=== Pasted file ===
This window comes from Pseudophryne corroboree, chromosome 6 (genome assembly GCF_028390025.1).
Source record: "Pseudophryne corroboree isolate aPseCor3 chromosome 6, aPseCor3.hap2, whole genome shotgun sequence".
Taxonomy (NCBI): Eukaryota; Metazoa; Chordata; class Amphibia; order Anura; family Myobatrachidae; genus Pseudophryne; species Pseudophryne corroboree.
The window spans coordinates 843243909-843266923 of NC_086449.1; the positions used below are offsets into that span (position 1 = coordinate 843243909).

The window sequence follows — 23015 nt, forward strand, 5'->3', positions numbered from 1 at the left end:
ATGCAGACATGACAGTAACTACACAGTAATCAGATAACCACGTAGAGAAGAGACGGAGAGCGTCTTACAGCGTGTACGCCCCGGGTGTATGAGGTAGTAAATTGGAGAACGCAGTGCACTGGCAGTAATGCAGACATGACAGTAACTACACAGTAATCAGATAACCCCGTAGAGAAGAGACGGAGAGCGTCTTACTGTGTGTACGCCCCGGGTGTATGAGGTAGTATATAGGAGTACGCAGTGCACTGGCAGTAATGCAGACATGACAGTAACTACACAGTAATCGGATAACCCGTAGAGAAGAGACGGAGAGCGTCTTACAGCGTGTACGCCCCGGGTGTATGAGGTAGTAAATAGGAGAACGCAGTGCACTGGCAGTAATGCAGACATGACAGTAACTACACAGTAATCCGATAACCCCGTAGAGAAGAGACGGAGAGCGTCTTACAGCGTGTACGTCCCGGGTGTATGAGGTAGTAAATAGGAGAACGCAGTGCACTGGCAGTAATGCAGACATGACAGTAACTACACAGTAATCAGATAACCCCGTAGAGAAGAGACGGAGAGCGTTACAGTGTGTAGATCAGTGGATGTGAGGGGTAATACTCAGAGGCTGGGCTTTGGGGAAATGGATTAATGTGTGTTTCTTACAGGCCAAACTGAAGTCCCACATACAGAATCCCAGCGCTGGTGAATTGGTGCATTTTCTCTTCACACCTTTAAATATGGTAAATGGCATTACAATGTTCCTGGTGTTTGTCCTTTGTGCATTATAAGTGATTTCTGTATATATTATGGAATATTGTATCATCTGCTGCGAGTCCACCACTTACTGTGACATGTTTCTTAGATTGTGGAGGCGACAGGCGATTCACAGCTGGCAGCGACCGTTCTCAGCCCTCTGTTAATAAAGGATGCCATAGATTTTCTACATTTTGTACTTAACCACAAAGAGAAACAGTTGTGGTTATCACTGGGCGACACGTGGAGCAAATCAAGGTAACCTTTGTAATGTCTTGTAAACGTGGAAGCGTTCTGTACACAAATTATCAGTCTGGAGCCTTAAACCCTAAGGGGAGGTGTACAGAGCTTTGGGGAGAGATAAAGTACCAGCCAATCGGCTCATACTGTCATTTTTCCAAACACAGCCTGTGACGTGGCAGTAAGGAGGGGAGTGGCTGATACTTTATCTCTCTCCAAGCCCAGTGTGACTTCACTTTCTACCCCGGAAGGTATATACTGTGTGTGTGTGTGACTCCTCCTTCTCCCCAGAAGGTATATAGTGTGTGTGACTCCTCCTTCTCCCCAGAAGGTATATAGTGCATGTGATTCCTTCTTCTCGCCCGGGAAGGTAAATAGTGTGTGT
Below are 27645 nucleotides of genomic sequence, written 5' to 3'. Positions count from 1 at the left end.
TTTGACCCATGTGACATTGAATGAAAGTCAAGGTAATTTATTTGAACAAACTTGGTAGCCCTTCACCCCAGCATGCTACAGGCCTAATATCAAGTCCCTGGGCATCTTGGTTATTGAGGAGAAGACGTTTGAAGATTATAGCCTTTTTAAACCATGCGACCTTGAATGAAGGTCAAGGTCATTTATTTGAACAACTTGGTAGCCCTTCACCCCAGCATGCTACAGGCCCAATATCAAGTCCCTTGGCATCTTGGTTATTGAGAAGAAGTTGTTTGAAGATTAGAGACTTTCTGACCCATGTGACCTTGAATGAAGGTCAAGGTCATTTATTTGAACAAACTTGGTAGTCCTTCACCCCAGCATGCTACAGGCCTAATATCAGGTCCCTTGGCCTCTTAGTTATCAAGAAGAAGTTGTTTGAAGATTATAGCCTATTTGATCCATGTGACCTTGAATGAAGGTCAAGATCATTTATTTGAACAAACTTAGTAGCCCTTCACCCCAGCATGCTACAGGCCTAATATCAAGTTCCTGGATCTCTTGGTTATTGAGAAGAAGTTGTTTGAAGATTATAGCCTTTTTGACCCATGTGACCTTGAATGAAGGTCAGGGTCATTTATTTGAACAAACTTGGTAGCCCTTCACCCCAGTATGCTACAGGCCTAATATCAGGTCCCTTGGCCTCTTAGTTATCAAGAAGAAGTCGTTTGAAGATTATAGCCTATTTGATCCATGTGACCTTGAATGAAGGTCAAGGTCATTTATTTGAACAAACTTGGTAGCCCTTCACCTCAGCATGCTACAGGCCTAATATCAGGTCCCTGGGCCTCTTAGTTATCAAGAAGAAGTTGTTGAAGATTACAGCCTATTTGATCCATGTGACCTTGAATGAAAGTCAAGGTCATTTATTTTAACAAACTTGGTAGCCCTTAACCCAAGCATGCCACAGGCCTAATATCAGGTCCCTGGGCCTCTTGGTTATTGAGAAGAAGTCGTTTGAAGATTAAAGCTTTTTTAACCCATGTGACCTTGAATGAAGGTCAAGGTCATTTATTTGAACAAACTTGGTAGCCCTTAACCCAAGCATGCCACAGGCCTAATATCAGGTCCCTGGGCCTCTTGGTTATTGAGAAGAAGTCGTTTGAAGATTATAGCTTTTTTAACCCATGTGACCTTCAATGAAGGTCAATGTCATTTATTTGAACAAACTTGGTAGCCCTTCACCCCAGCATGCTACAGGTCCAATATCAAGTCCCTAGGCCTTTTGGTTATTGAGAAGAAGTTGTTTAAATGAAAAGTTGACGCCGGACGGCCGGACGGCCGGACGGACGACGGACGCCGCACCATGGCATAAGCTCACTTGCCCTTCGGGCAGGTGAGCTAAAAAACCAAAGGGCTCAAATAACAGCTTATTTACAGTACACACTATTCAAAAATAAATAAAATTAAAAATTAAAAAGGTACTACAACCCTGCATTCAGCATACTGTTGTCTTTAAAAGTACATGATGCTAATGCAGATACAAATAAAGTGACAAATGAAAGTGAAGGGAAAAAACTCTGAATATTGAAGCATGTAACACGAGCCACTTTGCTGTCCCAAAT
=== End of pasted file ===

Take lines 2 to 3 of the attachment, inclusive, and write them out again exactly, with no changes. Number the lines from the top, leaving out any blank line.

Source record: "Pseudophryne corroboree isolate aPseCor3 chromosome 6, aPseCor3.hap2, whole genome shotgun sequence".
Taxonomy (NCBI): Eukaryota; Metazoa; Chordata; class Amphibia; order Anura; family Myobatrachidae; genus Pseudophryne; species Pseudophryne corroboree.